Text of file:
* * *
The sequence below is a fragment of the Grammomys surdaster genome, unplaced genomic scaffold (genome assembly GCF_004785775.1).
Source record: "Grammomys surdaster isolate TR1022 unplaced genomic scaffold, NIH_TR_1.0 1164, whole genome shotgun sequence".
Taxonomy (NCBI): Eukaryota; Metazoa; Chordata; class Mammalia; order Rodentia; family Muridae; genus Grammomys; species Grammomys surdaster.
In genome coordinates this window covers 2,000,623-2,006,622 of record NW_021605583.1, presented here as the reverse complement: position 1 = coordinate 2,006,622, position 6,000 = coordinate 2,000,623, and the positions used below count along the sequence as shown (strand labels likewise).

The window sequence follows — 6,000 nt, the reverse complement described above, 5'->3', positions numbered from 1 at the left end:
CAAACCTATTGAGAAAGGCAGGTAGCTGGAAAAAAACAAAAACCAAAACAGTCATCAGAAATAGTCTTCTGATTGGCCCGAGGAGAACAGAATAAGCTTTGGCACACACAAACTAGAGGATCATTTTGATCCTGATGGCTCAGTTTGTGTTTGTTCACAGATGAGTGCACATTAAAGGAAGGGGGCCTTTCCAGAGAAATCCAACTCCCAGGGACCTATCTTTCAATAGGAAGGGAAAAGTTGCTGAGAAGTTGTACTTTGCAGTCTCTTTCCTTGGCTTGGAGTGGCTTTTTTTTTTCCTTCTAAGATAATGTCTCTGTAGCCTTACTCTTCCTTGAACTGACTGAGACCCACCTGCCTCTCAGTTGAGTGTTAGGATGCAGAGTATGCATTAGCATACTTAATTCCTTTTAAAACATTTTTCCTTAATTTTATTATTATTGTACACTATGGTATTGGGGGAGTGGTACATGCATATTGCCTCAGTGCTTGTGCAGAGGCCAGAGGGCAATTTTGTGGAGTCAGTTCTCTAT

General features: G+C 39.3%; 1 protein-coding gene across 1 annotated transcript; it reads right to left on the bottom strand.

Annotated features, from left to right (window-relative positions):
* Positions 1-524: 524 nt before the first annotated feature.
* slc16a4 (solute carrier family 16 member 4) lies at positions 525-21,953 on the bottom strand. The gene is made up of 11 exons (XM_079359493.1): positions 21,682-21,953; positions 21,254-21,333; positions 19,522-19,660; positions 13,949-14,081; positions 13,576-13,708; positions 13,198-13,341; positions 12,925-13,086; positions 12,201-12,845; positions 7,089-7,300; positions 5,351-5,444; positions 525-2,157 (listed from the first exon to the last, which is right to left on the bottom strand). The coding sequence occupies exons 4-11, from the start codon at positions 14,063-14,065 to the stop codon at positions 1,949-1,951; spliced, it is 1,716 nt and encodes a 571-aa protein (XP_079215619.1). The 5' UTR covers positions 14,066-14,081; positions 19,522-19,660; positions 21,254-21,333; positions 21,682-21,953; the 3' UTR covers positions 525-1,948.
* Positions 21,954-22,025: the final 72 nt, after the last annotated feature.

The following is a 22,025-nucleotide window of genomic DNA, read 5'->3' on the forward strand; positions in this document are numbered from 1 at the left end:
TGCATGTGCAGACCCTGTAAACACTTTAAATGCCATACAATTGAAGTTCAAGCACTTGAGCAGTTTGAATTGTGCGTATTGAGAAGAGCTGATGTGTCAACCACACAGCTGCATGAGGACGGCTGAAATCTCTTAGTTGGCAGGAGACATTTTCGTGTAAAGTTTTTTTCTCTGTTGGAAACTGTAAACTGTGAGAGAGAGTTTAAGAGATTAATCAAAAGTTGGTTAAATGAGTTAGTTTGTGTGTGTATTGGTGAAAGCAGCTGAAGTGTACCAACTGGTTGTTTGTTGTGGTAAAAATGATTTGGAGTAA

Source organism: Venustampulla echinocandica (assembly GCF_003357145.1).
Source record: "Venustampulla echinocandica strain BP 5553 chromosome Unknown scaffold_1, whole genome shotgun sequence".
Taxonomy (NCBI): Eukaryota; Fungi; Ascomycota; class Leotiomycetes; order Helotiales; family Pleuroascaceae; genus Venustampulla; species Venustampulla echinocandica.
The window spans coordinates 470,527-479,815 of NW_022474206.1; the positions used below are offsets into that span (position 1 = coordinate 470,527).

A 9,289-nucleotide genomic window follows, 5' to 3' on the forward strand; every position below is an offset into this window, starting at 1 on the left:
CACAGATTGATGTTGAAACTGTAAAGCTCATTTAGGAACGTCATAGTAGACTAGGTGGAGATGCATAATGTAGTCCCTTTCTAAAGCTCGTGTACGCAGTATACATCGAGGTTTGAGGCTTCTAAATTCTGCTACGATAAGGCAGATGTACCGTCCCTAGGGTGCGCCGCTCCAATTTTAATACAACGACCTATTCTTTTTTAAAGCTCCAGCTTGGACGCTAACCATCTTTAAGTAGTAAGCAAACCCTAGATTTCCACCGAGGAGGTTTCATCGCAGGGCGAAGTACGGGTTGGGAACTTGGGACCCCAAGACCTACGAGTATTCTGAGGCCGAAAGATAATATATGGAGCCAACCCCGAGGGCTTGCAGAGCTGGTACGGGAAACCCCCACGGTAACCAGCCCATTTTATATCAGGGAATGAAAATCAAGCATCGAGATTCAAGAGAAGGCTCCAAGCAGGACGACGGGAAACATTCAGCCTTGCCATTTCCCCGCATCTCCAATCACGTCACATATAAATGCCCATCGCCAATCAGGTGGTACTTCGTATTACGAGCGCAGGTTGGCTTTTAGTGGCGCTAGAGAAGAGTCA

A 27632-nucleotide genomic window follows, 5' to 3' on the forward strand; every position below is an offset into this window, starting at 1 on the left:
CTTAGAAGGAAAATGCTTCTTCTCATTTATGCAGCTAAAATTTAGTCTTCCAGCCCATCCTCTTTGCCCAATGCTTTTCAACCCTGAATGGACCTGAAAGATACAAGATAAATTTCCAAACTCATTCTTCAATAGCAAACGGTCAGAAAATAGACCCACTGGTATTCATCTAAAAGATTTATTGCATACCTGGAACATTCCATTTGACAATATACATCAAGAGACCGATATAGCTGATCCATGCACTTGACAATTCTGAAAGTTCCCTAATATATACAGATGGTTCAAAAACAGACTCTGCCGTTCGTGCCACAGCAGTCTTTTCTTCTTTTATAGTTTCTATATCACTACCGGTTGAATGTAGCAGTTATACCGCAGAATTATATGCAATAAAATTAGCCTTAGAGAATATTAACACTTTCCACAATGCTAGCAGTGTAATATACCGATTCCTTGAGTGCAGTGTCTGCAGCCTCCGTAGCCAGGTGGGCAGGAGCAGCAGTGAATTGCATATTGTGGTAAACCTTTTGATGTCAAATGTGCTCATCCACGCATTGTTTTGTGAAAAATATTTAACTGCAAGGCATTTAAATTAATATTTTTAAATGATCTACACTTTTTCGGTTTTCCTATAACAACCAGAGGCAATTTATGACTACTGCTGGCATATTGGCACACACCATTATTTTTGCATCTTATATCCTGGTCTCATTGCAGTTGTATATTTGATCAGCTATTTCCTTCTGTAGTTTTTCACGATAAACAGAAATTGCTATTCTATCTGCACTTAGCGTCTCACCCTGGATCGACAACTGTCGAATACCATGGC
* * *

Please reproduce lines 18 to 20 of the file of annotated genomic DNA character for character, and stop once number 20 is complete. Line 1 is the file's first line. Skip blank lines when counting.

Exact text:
A 9,289-nucleotide genomic window follows, 5' to 3' on the forward strand; every position below is an offset into this window, starting at 1 on the left:
CACAGATTGATGTTGAAACTGTAAAGCTCATTTAGGAACGTCATAGTAGACTAGGTGGAGATGCATAATGTAGTCCCTTTCTAAAGCTCGTGTACGCAGTATACATCGAGGTTTGAGGCTTCTAAATTCTGCTACGATAAGGCAGATGTACCGTCCCTAGGGTGCGCCGCTCCAATTTTAATACAACGACCTATTCTTTTTTAAAGCTCCAGCTTGGACGCTAACCATCTTTAAGTAGTAAGCAAACCCTAGATTTCCACCGAGGAGGTTTCATCGCAGGGCGAAGTACGGGTTGGGAACTTGGGACCCCAAGACCTACGAGTATTCTGAGGCCGAAAGATAATATATGGAGCCAACCCCGAGGGCTTGCAGAGCTGGTACGGGAAACCCCCACGGTAACCAGCCCATTTTATATCAGGGAATGAAAATCAAGCATCGAGATTCAAGAGAAGGCTCCAAGCAGGACGACGGGAAACATTCAGCCTTGCCATTTCCCCGCATCTCCAATCACGTCACATATAAATGCCCATCGCCAATCAGGTGGTACTTCGTATTACGAGCGCAGGTTGGCTTTTAGTGGCGCTAGAGAAGAGTCA

A 27632-nucleotide genomic window follows, 5' to 3' on the forward strand; every position below is an offset into this window, starting at 1 on the left: